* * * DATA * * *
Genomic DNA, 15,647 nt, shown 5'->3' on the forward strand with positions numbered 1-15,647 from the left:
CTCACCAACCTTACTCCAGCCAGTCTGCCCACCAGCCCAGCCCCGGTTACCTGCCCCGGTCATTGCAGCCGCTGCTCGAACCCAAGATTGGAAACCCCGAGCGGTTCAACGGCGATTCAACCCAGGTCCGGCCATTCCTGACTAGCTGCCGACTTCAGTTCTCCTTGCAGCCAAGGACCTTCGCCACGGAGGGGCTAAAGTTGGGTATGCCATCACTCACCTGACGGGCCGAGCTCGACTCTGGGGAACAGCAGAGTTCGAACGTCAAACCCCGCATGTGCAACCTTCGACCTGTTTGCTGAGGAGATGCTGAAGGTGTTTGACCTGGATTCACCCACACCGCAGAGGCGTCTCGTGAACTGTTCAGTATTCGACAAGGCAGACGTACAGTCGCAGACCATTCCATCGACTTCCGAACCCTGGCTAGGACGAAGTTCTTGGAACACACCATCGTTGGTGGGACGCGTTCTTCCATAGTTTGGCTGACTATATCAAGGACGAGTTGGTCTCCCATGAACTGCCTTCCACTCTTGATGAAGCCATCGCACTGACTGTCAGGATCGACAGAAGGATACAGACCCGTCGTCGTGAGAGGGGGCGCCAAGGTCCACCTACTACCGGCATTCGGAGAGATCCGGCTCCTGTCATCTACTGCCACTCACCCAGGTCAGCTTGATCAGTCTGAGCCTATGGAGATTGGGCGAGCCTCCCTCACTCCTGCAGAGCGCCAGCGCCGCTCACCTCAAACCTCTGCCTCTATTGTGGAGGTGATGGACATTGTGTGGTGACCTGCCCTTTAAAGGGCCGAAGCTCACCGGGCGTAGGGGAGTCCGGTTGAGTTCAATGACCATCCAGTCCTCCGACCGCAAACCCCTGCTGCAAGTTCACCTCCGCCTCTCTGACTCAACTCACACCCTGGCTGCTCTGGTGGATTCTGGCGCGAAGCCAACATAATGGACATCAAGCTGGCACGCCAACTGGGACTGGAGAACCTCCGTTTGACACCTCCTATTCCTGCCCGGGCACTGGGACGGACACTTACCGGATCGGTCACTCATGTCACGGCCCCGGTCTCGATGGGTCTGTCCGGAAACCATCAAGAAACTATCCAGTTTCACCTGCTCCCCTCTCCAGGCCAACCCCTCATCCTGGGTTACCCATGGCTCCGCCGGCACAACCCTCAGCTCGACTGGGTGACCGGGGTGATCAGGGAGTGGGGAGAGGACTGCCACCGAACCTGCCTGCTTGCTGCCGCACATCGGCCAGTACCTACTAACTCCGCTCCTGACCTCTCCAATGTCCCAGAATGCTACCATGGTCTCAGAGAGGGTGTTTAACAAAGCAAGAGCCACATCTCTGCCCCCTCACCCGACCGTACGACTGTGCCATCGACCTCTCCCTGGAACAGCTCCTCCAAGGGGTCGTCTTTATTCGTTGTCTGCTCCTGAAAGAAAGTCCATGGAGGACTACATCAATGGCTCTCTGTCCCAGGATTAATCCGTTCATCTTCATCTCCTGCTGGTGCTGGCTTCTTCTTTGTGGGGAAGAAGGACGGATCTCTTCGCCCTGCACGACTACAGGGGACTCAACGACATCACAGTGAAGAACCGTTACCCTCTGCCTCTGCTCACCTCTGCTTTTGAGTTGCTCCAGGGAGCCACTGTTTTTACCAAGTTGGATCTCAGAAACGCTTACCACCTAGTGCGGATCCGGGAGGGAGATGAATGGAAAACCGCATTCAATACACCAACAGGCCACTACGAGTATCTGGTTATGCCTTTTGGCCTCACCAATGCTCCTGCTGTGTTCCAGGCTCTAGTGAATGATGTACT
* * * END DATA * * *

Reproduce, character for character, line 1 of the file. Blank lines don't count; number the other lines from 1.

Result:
Genomic DNA, 15,647 nt, shown 5'->3' on the forward strand with positions numbered 1-15,647 from the left: